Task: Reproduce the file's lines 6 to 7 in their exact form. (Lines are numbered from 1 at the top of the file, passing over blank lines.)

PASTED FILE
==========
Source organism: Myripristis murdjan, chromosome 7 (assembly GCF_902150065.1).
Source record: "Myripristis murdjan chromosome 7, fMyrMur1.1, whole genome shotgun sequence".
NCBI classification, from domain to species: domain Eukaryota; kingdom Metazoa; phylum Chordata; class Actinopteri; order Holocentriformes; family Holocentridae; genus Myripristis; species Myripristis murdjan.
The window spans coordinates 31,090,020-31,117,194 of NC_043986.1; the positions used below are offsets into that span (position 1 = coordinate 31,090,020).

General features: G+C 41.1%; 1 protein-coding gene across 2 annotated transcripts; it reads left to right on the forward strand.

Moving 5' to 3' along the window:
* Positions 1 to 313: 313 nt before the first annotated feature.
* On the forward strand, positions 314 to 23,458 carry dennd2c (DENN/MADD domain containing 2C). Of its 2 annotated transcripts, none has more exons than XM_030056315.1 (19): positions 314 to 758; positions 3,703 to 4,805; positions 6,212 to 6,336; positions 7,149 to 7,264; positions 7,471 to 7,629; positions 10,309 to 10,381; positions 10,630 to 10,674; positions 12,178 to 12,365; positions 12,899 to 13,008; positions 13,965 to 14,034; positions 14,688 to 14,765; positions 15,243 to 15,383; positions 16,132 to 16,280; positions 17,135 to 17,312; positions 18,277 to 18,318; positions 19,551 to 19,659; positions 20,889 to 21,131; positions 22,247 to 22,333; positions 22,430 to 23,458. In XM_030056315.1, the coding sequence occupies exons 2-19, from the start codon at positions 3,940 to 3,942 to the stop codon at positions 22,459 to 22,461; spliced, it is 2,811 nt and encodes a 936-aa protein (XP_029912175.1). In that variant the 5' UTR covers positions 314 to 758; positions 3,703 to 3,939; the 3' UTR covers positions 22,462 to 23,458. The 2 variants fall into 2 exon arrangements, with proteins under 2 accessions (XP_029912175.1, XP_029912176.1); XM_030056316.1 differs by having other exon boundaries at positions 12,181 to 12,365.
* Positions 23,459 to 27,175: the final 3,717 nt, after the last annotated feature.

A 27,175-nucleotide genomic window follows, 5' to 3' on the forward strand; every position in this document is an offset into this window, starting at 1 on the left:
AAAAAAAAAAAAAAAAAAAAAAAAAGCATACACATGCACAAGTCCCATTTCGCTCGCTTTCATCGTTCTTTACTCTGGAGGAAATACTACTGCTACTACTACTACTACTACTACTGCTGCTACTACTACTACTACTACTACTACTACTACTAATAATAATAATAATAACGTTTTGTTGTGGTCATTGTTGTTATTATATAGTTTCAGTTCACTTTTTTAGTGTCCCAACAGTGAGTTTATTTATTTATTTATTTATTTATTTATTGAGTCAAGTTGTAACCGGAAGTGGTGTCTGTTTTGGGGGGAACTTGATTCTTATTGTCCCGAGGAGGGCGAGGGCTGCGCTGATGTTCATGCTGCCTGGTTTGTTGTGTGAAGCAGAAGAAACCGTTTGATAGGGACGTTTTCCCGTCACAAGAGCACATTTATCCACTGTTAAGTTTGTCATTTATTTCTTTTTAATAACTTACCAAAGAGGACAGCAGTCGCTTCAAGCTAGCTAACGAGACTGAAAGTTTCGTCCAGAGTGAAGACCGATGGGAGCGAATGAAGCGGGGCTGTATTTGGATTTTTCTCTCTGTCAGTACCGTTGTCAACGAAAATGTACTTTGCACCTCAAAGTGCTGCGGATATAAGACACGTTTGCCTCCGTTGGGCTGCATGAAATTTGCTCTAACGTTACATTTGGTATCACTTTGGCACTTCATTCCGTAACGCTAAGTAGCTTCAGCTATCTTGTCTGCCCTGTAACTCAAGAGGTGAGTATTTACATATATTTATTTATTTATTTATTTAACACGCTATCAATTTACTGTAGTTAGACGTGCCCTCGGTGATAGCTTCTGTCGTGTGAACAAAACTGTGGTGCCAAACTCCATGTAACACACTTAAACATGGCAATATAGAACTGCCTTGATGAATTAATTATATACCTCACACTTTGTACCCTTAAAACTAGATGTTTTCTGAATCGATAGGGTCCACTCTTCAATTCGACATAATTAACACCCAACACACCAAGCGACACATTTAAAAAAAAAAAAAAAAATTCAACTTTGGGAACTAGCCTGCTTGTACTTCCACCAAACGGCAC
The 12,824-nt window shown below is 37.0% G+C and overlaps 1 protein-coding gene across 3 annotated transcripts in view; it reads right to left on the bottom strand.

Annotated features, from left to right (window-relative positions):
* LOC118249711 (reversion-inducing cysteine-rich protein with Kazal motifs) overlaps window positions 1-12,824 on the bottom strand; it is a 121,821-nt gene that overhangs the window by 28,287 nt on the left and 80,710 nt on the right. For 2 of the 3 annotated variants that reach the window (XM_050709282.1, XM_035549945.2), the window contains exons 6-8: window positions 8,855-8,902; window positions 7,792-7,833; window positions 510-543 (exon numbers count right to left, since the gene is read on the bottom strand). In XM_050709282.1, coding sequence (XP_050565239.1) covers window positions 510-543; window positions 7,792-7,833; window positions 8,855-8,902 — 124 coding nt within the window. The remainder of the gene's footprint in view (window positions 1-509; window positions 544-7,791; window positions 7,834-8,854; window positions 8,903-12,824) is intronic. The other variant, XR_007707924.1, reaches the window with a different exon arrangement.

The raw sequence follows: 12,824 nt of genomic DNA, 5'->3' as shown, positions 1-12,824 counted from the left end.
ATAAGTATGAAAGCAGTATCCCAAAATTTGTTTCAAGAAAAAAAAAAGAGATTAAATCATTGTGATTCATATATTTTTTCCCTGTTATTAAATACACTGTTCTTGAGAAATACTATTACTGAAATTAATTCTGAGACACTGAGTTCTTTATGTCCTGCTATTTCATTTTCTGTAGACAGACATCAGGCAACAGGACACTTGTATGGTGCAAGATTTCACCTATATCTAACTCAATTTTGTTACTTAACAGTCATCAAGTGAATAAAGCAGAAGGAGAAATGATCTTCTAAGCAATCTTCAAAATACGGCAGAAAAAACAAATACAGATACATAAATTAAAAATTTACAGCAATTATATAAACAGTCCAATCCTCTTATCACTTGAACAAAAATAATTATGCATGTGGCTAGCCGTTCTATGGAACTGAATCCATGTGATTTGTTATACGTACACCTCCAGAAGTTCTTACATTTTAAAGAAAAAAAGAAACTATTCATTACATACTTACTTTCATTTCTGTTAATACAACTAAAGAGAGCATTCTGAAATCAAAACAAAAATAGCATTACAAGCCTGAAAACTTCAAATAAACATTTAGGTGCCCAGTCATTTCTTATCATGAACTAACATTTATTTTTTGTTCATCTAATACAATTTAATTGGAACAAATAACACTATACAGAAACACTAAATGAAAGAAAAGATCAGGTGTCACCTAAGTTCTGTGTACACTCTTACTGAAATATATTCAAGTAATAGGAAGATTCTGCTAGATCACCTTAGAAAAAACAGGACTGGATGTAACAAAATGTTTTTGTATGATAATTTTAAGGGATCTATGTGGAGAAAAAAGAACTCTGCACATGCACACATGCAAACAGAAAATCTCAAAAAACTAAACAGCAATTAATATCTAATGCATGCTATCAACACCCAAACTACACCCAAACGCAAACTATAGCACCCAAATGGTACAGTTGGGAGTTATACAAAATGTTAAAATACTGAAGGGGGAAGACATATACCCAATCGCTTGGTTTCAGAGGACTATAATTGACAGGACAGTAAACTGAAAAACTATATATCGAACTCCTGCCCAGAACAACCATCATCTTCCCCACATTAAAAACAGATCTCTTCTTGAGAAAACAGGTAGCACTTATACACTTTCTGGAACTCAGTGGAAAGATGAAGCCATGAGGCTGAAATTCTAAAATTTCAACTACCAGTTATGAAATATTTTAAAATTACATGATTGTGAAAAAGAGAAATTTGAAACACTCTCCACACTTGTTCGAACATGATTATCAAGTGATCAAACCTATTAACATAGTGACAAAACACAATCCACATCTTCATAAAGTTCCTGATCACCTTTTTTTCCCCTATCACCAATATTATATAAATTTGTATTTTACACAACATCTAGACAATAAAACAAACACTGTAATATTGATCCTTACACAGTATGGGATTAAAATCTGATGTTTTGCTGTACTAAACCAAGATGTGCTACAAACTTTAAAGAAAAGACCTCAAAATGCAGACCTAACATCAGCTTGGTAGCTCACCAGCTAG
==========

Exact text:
Moving 5' to 3' along the window:
* Positions 1 to 313: 313 nt before the first annotated feature.